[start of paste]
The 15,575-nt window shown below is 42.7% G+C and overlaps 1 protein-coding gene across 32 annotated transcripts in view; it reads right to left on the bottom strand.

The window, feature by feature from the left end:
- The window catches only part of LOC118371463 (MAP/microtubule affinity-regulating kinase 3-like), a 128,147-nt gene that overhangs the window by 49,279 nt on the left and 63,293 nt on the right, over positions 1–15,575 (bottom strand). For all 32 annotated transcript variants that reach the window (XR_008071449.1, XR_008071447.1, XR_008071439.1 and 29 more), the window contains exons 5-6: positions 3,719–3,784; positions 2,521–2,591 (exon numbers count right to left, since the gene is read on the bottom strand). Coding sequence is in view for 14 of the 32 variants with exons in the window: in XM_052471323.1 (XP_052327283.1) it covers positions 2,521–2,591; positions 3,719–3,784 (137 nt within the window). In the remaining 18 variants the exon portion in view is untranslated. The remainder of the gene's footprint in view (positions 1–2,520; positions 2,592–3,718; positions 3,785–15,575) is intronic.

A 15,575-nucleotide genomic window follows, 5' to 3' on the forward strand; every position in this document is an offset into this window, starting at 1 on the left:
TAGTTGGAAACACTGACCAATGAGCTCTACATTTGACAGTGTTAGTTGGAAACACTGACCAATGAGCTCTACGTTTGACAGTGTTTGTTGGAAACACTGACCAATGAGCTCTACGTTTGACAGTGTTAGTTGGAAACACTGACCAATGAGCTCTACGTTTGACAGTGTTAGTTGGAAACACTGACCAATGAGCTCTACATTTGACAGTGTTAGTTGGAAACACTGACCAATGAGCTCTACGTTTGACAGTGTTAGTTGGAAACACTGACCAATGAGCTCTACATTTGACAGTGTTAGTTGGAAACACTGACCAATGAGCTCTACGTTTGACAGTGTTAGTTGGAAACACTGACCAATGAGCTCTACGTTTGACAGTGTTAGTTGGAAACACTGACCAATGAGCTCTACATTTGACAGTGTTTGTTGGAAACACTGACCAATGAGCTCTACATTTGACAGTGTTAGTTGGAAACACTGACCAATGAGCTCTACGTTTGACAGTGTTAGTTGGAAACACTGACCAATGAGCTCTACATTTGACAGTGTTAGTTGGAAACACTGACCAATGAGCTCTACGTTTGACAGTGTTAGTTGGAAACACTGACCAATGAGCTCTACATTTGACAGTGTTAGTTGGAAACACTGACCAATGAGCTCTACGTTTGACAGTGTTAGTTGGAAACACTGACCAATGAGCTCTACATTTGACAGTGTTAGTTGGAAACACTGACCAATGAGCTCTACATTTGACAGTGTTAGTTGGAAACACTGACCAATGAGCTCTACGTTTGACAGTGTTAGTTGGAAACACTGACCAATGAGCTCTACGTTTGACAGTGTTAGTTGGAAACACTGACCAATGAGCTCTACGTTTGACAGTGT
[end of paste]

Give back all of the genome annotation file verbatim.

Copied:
The 15,575-nt window shown below is 42.7% G+C and overlaps 1 protein-coding gene across 32 annotated transcripts in view; it reads right to left on the bottom strand.

The window, feature by feature from the left end:
- The window catches only part of LOC118371463 (MAP/microtubule affinity-regulating kinase 3-like), a 128,147-nt gene that overhangs the window by 49,279 nt on the left and 63,293 nt on the right, over positions 1–15,575 (bottom strand). For all 32 annotated transcript variants that reach the window (XR_008071449.1, XR_008071447.1, XR_008071439.1 and 29 more), the window contains exons 5-6: positions 3,719–3,784; positions 2,521–2,591 (exon numbers count right to left, since the gene is read on the bottom strand). Coding sequence is in view for 14 of the 32 variants with exons in the window: in XM_052471323.1 (XP_052327283.1) it covers positions 2,521–2,591; positions 3,719–3,784 (137 nt within the window). In the remaining 18 variants the exon portion in view is untranslated. The remainder of the gene's footprint in view (positions 1–2,520; positions 2,592–3,718; positions 3,785–15,575) is intronic.

A 15,575-nucleotide genomic window follows, 5' to 3' on the forward strand; every position in this document is an offset into this window, starting at 1 on the left:
TAGTTGGAAACACTGACCAATGAGCTCTACATTTGACAGTGTTAGTTGGAAACACTGACCAATGAGCTCTACGTTTGACAGTGTTTGTTGGAAACACTGACCAATGAGCTCTACGTTTGACAGTGTTAGTTGGAAACACTGACCAATGAGCTCTACGTTTGACAGTGTTAGTTGGAAACACTGACCAATGAGCTCTACATTTGACAGTGTTAGTTGGAAACACTGACCAATGAGCTCTACGTTTGACAGTGTTAGTTGGAAACACTGACCAATGAGCTCTACATTTGACAGTGTTAGTTGGAAACACTGACCAATGAGCTCTACGTTTGACAGTGTTAGTTGGAAACACTGACCAATGAGCTCTACGTTTGACAGTGTTAGTTGGAAACACTGACCAATGAGCTCTACATTTGACAGTGTTTGTTGGAAACACTGACCAATGAGCTCTACATTTGACAGTGTTAGTTGGAAACACTGACCAATGAGCTCTACGTTTGACAGTGTTAGTTGGAAACACTGACCAATGAGCTCTACATTTGACAGTGTTAGTTGGAAACACTGACCAATGAGCTCTACGTTTGACAGTGTTAGTTGGAAACACTGACCAATGAGCTCTACATTTGACAGTGTTAGTTGGAAACACTGACCAATGAGCTCTACGTTTGACAGTGTTAGTTGGAAACACTGACCAATGAGCTCTACATTTGACAGTGTTAGTTGGAAACACTGACCAATGAGCTCTACATTTGACAGTGTTAGTTGGAAACACTGACCAATGAGCTCTACGTTTGACAGTGTTAGTTGGAAACACTGACCAATGAGCTCTACGTTTGACAGTGTTAGTTGGAAACACTGACCAATGAGCTCTACGTTTGACAGTGT